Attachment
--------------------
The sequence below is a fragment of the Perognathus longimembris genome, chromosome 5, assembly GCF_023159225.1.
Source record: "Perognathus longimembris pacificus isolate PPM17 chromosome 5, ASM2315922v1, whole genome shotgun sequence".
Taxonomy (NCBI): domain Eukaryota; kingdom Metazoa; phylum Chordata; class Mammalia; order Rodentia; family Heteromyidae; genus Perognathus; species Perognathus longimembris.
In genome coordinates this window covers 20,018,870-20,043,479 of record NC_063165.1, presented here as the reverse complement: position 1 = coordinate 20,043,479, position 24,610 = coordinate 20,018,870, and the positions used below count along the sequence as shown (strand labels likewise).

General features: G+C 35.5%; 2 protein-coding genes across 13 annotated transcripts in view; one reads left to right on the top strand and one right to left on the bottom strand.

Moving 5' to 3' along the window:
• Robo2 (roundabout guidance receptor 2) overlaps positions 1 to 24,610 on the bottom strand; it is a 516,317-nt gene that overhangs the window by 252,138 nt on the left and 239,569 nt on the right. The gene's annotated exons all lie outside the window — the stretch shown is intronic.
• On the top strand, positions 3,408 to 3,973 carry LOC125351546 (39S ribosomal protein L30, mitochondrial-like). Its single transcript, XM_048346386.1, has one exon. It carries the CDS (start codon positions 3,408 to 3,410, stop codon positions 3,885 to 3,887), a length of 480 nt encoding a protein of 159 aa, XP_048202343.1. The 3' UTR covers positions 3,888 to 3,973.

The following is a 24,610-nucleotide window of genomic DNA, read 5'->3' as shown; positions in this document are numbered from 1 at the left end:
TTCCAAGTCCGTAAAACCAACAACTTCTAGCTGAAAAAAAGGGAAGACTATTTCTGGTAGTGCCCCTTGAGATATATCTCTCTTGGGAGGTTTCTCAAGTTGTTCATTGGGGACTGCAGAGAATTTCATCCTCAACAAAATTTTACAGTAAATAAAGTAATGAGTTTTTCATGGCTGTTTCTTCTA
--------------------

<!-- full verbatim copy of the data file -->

The sequence below is a fragment of the Perognathus longimembris genome, chromosome 5, assembly GCF_023159225.1.
Source record: "Perognathus longimembris pacificus isolate PPM17 chromosome 5, ASM2315922v1, whole genome shotgun sequence".
Taxonomy (NCBI): domain Eukaryota; kingdom Metazoa; phylum Chordata; class Mammalia; order Rodentia; family Heteromyidae; genus Perognathus; species Perognathus longimembris.
In genome coordinates this window covers 20,018,870-20,043,479 of record NC_063165.1, presented here as the reverse complement: position 1 = coordinate 20,043,479, position 24,610 = coordinate 20,018,870, and the positions used below count along the sequence as shown (strand labels likewise).

General features: G+C 35.5%; 2 protein-coding genes across 13 annotated transcripts in view; one reads left to right on the top strand and one right to left on the bottom strand.

Moving 5' to 3' along the window:
• Robo2 (roundabout guidance receptor 2) overlaps positions 1 to 24,610 on the bottom strand; it is a 516,317-nt gene that overhangs the window by 252,138 nt on the left and 239,569 nt on the right. The gene's annotated exons all lie outside the window — the stretch shown is intronic.
• On the top strand, positions 3,408 to 3,973 carry LOC125351546 (39S ribosomal protein L30, mitochondrial-like). Its single transcript, XM_048346386.1, has one exon. It carries the CDS (start codon positions 3,408 to 3,410, stop codon positions 3,885 to 3,887), a length of 480 nt encoding a protein of 159 aa, XP_048202343.1. The 3' UTR covers positions 3,888 to 3,973.

The following is a 24,610-nucleotide window of genomic DNA, read 5'->3' as shown; positions in this document are numbered from 1 at the left end:
TTCCAAGTCCGTAAAACCAACAACTTCTAGCTGAAAAAAAGGGAAGACTATTTCTGGTAGTGCCCCTTGAGATATATCTCTCTTGGGAGGTTTCTCAAGTTGTTCATTGGGGACTGCAGAGAATTTCATCCTCAACAAAATTTTACAGTAAATAAAGTAATGAGTTTTTCATGGCTGTTTCTTCTA